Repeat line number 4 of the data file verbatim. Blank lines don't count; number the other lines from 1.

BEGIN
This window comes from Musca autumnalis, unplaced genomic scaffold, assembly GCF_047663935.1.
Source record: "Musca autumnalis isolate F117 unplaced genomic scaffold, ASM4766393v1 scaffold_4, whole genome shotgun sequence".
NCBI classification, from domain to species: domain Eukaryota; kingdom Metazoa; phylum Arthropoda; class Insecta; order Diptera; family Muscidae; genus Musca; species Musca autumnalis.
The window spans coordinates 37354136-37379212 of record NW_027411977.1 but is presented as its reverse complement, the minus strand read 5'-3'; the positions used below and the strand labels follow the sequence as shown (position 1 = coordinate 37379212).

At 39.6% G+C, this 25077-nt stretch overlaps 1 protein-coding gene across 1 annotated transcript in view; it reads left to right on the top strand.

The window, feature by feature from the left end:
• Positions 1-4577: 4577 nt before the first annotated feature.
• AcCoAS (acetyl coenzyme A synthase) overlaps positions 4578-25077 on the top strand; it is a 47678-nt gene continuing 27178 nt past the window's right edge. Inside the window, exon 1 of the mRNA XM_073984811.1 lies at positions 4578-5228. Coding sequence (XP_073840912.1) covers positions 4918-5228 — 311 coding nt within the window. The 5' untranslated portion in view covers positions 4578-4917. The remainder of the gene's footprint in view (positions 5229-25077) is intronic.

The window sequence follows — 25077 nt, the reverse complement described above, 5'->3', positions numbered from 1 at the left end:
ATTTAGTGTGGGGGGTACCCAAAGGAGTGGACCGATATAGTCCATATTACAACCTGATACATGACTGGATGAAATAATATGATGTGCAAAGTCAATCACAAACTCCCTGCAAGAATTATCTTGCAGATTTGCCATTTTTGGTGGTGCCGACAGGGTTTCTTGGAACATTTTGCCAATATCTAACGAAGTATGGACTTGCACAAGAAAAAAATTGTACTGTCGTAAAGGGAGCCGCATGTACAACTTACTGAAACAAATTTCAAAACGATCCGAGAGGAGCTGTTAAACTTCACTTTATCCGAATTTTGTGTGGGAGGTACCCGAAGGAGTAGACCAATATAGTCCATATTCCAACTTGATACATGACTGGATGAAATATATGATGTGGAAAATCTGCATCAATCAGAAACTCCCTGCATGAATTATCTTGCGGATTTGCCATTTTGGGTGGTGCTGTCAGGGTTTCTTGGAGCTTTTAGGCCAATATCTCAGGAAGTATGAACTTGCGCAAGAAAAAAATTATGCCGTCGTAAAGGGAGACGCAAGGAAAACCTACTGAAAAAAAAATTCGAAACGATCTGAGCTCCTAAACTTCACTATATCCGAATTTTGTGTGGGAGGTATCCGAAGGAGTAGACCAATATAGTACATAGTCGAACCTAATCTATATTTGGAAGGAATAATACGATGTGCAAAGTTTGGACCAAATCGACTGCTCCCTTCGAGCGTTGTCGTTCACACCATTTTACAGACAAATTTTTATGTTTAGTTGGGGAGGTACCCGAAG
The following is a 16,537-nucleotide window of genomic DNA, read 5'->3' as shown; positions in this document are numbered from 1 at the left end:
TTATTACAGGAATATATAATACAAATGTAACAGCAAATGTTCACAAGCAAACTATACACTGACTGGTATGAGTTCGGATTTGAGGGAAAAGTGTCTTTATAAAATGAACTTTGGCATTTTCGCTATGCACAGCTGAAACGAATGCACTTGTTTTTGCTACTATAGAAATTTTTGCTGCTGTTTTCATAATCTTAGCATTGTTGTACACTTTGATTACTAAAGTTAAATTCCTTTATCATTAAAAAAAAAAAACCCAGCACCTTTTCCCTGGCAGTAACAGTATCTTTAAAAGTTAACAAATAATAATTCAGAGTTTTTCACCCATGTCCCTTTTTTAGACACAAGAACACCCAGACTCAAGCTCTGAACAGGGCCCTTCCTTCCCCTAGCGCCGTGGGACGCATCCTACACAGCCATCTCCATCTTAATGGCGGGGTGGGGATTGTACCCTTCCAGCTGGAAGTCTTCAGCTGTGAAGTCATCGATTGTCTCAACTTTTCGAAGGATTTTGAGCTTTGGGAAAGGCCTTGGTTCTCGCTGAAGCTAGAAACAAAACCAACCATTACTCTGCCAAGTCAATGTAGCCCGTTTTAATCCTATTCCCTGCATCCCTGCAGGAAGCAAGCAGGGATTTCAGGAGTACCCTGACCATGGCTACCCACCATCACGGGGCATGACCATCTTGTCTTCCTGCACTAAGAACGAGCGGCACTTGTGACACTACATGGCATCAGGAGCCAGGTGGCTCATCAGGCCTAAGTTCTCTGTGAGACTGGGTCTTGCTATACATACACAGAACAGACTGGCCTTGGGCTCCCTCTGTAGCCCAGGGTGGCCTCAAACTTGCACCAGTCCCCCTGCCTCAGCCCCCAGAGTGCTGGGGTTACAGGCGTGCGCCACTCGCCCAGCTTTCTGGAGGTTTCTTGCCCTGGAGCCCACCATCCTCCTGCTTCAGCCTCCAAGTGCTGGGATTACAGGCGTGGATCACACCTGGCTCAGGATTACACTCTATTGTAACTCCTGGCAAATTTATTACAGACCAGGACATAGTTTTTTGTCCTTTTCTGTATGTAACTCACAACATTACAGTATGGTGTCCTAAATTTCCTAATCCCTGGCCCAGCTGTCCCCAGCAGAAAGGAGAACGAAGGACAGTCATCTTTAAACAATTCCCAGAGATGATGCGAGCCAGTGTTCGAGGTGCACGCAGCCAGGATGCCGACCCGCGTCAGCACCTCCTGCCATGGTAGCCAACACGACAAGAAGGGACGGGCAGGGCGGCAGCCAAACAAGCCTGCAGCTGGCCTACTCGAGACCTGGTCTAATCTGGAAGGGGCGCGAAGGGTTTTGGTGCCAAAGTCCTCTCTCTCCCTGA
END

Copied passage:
The window spans coordinates 37354136-37379212 of record NW_027411977.1 but is presented as its reverse complement, the minus strand read 5'-3'; the positions used below and the strand labels follow the sequence as shown (position 1 = coordinate 37379212).